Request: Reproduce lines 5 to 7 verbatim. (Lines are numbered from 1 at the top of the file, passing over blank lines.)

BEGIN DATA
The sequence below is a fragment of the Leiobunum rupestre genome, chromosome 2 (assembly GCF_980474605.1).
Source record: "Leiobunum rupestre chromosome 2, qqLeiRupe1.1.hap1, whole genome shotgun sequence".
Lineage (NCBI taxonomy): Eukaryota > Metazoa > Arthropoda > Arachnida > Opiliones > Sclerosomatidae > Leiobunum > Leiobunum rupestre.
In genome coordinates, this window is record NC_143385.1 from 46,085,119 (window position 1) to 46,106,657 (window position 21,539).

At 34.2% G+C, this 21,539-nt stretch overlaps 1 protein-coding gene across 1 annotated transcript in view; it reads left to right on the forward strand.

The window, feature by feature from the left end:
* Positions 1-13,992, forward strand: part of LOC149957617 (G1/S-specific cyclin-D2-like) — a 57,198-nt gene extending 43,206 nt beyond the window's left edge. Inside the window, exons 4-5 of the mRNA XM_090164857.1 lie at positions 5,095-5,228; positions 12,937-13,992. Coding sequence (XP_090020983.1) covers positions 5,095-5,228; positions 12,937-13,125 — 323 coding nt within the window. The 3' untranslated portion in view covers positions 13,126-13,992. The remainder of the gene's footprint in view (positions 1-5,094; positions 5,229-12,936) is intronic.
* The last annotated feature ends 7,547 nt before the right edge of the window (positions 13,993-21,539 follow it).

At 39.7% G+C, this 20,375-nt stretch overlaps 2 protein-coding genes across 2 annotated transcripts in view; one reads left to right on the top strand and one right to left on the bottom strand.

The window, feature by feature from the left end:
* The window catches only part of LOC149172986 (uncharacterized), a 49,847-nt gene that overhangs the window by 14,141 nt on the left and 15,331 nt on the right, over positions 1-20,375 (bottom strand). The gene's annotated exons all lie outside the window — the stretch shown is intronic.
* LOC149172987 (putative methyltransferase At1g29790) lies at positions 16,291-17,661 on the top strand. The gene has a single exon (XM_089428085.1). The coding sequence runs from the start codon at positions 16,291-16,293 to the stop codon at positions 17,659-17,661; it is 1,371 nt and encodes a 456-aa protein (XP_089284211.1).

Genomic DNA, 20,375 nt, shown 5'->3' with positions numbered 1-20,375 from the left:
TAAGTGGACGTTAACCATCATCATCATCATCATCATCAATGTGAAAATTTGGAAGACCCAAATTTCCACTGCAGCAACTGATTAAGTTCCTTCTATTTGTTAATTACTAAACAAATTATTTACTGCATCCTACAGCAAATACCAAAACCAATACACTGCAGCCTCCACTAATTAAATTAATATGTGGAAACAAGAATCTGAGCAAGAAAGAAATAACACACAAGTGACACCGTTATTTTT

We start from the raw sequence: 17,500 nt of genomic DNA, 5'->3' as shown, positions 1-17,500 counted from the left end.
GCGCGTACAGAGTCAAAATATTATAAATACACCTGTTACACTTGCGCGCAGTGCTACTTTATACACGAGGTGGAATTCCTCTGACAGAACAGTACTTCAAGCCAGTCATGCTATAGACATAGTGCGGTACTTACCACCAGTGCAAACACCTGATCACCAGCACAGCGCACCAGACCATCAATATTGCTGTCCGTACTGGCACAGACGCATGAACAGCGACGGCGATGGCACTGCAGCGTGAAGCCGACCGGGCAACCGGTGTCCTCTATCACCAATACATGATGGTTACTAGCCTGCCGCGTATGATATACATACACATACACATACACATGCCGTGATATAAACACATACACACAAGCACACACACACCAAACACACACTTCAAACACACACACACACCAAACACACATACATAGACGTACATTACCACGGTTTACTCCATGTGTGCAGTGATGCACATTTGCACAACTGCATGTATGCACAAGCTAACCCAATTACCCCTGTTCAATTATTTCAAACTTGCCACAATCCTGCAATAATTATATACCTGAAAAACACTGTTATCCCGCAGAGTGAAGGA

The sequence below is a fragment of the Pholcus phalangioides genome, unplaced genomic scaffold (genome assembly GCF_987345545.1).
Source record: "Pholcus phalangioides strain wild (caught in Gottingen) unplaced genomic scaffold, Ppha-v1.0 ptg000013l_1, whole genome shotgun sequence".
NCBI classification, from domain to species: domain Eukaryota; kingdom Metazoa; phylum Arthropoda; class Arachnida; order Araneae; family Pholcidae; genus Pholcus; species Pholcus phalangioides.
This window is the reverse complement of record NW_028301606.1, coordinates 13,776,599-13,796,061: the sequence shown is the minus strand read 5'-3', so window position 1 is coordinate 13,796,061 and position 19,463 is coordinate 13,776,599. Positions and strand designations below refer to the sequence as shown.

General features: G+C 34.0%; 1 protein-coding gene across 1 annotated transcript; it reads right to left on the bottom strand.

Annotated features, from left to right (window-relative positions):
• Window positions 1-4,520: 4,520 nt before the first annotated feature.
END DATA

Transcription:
At 34.2% G+C, this 21,539-nt stretch overlaps 1 protein-coding gene across 1 annotated transcript in view; it reads left to right on the forward strand.

The window, feature by feature from the left end:
* Positions 1-13,992, forward strand: part of LOC149957617 (G1/S-specific cyclin-D2-like) — a 57,198-nt gene extending 43,206 nt beyond the window's left edge. Inside the window, exons 4-5 of the mRNA XM_090164857.1 lie at positions 5,095-5,228; positions 12,937-13,992. Coding sequence (XP_090020983.1) covers positions 5,095-5,228; positions 12,937-13,125 — 323 coding nt within the window. The 3' untranslated portion in view covers positions 13,126-13,992. The remainder of the gene's footprint in view (positions 1-5,094; positions 5,229-12,936) is intronic.